Reducing Concussions In Boxing

March 19, 2013
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By SHIRLEY S. WANG

A major sports federation has mandated banning headgear in amateur boxing competition in an effort to reduce concussions and head trauma, a decision that is thought to be a first in the sports world.

Starting June 1, amateur, elite male boxers who compete internationally no longer will be allowed to use headgear in competition, according to rules released this week by the International Boxing Association, known as AIBA, which oversees amateur boxing.

Concussions and brain trauma in contact sports have been a concern for decades, and the risk has drawn increased scrutiny with growing evidence that they may be associated with a dementia-like condition called chronic traumatic encephalopathy among U.S. football players.

There has been limited research to support this change, but fresh data, still unpublished, suggests the removal of headgear in elite, male amateur boxing reduces the incidence of concussion, according to the chairman of the AIBA medical commission, Charles Butler, a retired cardiac surgeon and ringside doctor, who spearheaded the study that served as part of the basis for the recommendation.

Concussion isn’t much of an issue in women and younger fighters who often lack the strength to bring on concussions in competitors, and they should continue to wear headgear to protect themselves from cuts, according to Dr. Butler.

Competitors do appear to be at greater risk of cuts without headgear, according to the research of Dr. Butler and others, but concussion is the injury of greater concern, Dr. Butler said.

“If you get a cut it will heal; if you break a bone it will heal,” Dr. Butler said. “If you can’t recognize your grandchildren, it’s a disaster.” In addition, glove technology has improved to help reduce the impact of blows, he said.

“All available data indicated that the removal of headguard in Elite Men would result in a decreased number of concussions,” the AIBA said in a statement.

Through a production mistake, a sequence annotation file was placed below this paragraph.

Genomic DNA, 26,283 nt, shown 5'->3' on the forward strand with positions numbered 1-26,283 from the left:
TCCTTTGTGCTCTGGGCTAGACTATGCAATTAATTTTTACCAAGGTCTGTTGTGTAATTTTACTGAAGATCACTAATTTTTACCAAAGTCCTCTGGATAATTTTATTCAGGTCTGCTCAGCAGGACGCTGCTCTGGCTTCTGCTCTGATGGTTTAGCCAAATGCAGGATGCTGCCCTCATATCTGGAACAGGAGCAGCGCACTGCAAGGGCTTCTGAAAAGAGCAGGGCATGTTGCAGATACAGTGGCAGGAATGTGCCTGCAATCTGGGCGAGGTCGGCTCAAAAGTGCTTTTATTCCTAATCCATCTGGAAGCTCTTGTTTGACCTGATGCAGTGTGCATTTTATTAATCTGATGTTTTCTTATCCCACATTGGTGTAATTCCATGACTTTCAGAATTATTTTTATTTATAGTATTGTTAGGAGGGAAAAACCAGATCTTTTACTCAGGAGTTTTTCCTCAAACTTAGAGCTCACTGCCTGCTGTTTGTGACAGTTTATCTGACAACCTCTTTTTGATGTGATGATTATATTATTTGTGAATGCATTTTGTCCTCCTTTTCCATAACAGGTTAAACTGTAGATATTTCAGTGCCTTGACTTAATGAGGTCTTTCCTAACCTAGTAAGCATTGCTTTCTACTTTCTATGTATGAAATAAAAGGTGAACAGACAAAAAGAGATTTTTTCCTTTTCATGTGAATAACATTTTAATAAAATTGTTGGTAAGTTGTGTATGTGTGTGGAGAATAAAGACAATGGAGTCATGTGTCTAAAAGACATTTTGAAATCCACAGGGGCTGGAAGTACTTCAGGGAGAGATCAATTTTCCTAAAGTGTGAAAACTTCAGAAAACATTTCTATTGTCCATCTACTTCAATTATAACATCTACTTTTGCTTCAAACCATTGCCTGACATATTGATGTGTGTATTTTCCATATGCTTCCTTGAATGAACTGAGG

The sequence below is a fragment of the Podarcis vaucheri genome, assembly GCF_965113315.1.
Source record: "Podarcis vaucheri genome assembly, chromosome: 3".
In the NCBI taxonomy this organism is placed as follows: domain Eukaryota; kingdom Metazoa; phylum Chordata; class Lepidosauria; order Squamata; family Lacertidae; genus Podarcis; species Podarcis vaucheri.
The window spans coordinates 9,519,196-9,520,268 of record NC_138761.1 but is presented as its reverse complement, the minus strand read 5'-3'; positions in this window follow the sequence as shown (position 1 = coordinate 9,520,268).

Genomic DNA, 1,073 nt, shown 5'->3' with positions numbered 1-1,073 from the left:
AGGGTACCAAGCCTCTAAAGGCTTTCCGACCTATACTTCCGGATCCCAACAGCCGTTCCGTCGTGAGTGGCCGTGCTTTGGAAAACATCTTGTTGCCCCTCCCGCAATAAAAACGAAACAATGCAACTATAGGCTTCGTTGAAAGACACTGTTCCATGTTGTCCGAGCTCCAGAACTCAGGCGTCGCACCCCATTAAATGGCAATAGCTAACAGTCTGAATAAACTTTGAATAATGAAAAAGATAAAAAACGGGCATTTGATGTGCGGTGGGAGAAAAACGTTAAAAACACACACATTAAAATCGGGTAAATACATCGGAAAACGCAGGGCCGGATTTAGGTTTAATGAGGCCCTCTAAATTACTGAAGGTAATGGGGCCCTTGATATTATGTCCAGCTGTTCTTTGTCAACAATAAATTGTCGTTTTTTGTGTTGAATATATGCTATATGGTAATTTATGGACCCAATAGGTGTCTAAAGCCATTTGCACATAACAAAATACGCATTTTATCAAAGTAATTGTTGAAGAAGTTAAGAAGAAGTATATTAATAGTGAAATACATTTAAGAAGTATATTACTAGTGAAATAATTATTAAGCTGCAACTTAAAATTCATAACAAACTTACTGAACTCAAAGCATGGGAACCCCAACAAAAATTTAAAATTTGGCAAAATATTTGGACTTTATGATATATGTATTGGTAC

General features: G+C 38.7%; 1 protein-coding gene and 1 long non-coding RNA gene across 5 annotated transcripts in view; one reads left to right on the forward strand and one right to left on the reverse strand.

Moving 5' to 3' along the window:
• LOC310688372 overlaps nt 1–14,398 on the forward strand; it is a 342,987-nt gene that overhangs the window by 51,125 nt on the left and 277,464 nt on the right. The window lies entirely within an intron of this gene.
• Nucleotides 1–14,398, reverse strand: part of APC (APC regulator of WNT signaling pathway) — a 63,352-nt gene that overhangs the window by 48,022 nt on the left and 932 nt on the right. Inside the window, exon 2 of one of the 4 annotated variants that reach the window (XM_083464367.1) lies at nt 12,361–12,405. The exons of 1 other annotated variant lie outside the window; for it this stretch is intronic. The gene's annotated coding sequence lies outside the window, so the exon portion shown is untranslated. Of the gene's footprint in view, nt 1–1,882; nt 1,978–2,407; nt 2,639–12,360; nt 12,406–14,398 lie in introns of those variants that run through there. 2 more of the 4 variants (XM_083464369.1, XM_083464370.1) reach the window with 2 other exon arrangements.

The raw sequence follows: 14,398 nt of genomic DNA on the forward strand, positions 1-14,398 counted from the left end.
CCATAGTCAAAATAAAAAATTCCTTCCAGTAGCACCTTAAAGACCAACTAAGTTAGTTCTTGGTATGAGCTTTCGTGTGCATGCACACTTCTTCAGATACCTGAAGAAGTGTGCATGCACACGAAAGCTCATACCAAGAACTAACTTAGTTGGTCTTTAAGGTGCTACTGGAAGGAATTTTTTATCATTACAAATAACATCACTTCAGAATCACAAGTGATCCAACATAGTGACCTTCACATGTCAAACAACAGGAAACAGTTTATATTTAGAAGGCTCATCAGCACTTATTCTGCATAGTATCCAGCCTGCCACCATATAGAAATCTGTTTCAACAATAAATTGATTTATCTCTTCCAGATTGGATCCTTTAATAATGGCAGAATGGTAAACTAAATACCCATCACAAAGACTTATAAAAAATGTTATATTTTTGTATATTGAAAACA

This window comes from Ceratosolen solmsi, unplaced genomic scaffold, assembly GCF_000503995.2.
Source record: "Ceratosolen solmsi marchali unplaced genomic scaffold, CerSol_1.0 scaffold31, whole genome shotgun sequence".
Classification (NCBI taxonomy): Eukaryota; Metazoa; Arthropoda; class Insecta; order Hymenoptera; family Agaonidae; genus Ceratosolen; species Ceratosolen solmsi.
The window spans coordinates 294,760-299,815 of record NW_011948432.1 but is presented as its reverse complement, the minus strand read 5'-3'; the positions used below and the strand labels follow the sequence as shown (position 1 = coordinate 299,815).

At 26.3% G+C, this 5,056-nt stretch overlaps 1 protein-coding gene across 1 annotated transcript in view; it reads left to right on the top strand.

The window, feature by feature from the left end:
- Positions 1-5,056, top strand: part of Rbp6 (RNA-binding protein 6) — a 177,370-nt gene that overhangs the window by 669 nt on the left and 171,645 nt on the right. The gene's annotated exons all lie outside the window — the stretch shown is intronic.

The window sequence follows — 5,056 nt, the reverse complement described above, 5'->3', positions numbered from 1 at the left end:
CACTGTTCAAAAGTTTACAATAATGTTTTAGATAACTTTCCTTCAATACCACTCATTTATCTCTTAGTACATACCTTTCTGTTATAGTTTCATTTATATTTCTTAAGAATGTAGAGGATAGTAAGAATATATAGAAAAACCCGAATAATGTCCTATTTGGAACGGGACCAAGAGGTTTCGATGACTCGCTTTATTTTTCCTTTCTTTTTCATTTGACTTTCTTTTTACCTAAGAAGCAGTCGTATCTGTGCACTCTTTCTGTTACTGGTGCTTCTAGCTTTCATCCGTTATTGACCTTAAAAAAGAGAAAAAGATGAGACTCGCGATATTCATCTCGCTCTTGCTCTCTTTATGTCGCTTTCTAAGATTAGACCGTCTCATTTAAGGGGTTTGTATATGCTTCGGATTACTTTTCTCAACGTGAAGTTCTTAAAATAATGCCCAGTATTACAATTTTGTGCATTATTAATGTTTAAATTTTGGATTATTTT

Some brain experts said they found the decision surprising, and said they worry about a boxer who gets hit and falls to the hard canvas.

But overall, the evidence for the value of helmets is mixed.

Blaine Hoshizaki, director of the Neurotrauma Impact Science Laboratory at the University of Ottawa, said his and others’ research shows that headgear and gloves are able to decrease one type of force known as linear acceleration, but not rotational force, which comes from a twisting motion of the head, often from a blow to the side of the jaw or cheek. Boxing experts say knockouts often come from hits to the chin.

Headgear was added to amateur boxing in response to health concerns in the 1980s.

To help determine whether it has been beneficial, Dr. Butler studied boxers who competed in both AIBA-sanctioned events with headgear and the World Series of Boxing, which doesn’t allow headgear.

After collecting data on some 15,000 boxer rounds, Dr. Butler found that in the 7,352 rounds that took place with boxers wearing headgear, the rate of concussion was 0.38%, compared with 0.17% per boxer per round in the 7,545 rounds without headgear.

Dr. Butler, who plans to publish the findings after collecting additional data, cautioned that the findings are preliminary and need to be replicated.

The International Olympic Committee said it was aware of the rule AIBA change but has made no decision yet about the use of headgear in Olympic boxing competition.

Write to Shirley S. Wang at shirley.wang@wsj.com

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